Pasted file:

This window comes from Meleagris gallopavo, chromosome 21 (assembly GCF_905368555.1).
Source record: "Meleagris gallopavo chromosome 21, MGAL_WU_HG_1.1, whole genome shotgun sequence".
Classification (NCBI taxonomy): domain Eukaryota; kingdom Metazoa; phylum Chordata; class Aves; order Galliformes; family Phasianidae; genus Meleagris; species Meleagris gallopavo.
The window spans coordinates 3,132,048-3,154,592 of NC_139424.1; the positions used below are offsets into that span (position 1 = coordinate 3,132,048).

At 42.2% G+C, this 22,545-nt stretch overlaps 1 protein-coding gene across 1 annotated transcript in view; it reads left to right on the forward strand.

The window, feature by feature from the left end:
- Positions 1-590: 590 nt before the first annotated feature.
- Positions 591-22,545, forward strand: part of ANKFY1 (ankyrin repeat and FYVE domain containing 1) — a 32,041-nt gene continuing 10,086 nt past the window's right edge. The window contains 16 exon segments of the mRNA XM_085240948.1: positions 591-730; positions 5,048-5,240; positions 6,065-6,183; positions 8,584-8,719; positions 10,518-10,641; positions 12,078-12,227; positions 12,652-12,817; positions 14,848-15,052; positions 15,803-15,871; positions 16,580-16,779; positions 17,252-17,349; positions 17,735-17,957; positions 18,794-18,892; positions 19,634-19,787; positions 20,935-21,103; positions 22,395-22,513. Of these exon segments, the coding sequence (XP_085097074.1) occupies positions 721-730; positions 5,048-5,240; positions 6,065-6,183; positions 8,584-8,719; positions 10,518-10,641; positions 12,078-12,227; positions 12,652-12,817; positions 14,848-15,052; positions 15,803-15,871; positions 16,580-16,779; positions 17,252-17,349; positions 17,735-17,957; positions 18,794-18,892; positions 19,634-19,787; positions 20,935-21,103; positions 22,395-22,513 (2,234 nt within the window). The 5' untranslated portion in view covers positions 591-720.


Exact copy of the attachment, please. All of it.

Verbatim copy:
This window comes from Meleagris gallopavo, chromosome 21 (assembly GCF_905368555.1).
Source record: "Meleagris gallopavo chromosome 21, MGAL_WU_HG_1.1, whole genome shotgun sequence".
Classification (NCBI taxonomy): domain Eukaryota; kingdom Metazoa; phylum Chordata; class Aves; order Galliformes; family Phasianidae; genus Meleagris; species Meleagris gallopavo.
The window spans coordinates 3,132,048-3,154,592 of NC_139424.1; the positions used below are offsets into that span (position 1 = coordinate 3,132,048).

At 42.2% G+C, this 22,545-nt stretch overlaps 1 protein-coding gene across 1 annotated transcript in view; it reads left to right on the forward strand.

The window, feature by feature from the left end:
- Positions 1-590: 590 nt before the first annotated feature.
- Positions 591-22,545, forward strand: part of ANKFY1 (ankyrin repeat and FYVE domain containing 1) — a 32,041-nt gene continuing 10,086 nt past the window's right edge. The window contains 16 exon segments of the mRNA XM_085240948.1: positions 591-730; positions 5,048-5,240; positions 6,065-6,183; positions 8,584-8,719; positions 10,518-10,641; positions 12,078-12,227; positions 12,652-12,817; positions 14,848-15,052; positions 15,803-15,871; positions 16,580-16,779; positions 17,252-17,349; positions 17,735-17,957; positions 18,794-18,892; positions 19,634-19,787; positions 20,935-21,103; positions 22,395-22,513. Of these exon segments, the coding sequence (XP_085097074.1) occupies positions 721-730; positions 5,048-5,240; positions 6,065-6,183; positions 8,584-8,719; positions 10,518-10,641; positions 12,078-12,227; positions 12,652-12,817; positions 14,848-15,052; positions 15,803-15,871; positions 16,580-16,779; positions 17,252-17,349; positions 17,735-17,957; positions 18,794-18,892; positions 19,634-19,787; positions 20,935-21,103; positions 22,395-22,513 (2,234 nt within the window). The 5' untranslated portion in view covers positions 591-720.